the presence of the architecture itself. Reading an architectural work from the outside implies a perceptional

ambivalence; position of a man in front of a building is physically determined very properly as per the most of

realized examples20; but the mental, supposed-to-be inside position (which one is only preconceiving) either

comprises previously recognized schemes of movement throughout the bowels of a building or is legible already

from the external position. The first is based on preconception, while the latter creates a moment of the mental

penetration to meet the bodily one.

So, the activities form the building (as for LeCorbusier, this has been explained in the previous chapter). Let’s just

turn back to Nietzche according to Forty’s interpretation: “…the superfluity of force, expressed in a rhythmic

dance, was enacted within a space, which was in its turn animated by that activity.”21 This offers the proper

satisfaction of the architectural space itself, since the most exercised architectural alibi is liveability or liveliness.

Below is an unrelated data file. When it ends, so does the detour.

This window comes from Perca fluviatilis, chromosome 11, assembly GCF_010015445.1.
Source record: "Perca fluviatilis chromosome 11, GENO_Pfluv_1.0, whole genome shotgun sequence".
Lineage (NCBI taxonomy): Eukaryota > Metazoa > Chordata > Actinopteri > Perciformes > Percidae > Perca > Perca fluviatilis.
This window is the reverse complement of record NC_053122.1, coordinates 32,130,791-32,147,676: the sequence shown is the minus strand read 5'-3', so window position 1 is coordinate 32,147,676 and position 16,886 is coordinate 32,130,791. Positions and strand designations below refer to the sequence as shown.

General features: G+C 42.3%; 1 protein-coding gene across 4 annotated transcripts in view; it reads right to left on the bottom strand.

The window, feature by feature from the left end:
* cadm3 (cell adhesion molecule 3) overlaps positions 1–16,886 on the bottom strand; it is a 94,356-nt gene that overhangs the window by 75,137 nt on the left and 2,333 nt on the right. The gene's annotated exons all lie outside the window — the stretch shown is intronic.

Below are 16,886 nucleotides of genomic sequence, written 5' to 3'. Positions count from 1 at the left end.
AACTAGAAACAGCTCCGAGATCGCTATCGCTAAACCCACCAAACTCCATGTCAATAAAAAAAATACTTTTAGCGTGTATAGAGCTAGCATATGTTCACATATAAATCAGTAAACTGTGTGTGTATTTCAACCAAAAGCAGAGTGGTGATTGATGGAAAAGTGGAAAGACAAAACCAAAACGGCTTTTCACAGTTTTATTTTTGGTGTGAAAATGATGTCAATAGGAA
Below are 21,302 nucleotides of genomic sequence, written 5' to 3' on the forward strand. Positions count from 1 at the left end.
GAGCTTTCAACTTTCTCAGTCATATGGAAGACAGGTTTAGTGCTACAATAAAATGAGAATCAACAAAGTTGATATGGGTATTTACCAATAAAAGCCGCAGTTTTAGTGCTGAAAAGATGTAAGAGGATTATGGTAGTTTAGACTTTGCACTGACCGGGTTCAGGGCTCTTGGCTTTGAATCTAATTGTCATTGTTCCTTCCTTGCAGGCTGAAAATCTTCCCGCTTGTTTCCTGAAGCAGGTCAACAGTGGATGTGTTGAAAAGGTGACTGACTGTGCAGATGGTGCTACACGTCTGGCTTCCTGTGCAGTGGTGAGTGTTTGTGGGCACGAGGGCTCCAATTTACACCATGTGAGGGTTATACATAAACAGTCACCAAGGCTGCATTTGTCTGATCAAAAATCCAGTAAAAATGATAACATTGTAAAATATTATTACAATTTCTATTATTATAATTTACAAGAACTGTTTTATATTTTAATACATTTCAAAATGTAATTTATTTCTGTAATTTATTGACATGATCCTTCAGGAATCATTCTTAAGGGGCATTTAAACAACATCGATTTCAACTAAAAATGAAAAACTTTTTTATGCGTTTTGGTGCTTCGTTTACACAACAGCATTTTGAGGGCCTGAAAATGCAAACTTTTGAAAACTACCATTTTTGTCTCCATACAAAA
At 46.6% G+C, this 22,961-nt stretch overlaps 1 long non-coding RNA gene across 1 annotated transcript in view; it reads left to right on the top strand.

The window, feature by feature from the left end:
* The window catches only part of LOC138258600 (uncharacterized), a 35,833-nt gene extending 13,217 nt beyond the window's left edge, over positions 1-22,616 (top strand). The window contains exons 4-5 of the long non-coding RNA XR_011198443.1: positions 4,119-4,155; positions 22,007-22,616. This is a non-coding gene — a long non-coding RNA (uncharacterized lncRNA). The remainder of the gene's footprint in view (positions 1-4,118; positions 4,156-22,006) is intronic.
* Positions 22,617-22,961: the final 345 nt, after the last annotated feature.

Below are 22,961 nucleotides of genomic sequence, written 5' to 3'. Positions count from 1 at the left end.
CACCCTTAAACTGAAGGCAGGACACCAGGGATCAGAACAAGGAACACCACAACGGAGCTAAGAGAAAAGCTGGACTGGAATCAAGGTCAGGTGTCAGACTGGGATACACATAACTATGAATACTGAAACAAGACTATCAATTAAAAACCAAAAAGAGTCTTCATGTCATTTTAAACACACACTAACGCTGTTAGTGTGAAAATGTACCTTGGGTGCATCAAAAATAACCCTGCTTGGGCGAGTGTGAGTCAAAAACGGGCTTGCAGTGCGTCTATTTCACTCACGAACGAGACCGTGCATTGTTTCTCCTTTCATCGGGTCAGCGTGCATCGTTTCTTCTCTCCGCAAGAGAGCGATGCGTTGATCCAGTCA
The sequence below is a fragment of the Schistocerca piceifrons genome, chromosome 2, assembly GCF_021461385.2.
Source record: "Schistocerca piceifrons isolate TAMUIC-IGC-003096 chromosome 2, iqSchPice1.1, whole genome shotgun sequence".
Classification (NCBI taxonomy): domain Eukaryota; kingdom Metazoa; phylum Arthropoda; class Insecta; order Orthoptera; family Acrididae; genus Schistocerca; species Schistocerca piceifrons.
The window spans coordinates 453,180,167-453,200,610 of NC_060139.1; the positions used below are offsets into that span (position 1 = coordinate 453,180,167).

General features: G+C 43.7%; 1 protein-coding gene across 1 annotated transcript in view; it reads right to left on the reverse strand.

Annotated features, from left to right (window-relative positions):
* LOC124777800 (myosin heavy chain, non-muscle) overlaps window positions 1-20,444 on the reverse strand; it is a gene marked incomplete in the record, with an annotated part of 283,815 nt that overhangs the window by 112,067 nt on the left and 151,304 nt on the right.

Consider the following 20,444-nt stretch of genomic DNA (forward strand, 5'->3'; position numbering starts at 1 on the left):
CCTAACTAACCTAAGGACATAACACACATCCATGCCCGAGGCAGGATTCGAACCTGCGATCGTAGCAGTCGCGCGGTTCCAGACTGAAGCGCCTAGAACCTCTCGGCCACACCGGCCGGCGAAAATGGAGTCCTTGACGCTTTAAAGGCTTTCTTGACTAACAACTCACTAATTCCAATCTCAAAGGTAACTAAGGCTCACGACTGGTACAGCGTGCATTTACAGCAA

Indeed, Adolf Loos aimed his idea of enclosure to struggle for “warmth and liveable space.”22

Of course, Loos was a protagonist of the enclosed space, the covering being argued to be “the oldest architectural

detail.”23 However, the early modernist excitement about the fluid space led

to almost total rejection of the space as enclosure. The development of the

term “space” resulted in a recognition of it as an infinite continuum, which

seemed to be in the sharp contradiction with the enclosed space. Bauhaus

professor Laszlo Moholy-Nagy summarized it clearly: “architecture … not as

Fig. 7 Moholy-Nagy – opening up a complex of inner spaces, not merely as a shelter from the cold and from
the structure
danger, nor as a fixed enclosure, as an unalterable arrangement of rooms, but

as an organic component in living, as a creation in the mastery of space experience.”24 Although such approach

tends to be unilateral, one can not deny it some validity, for it comprises certain vitality, excitement, vigor.

So, there are two points relating to the theme: first, that the pathetic fluidity is contradicted to the sentimental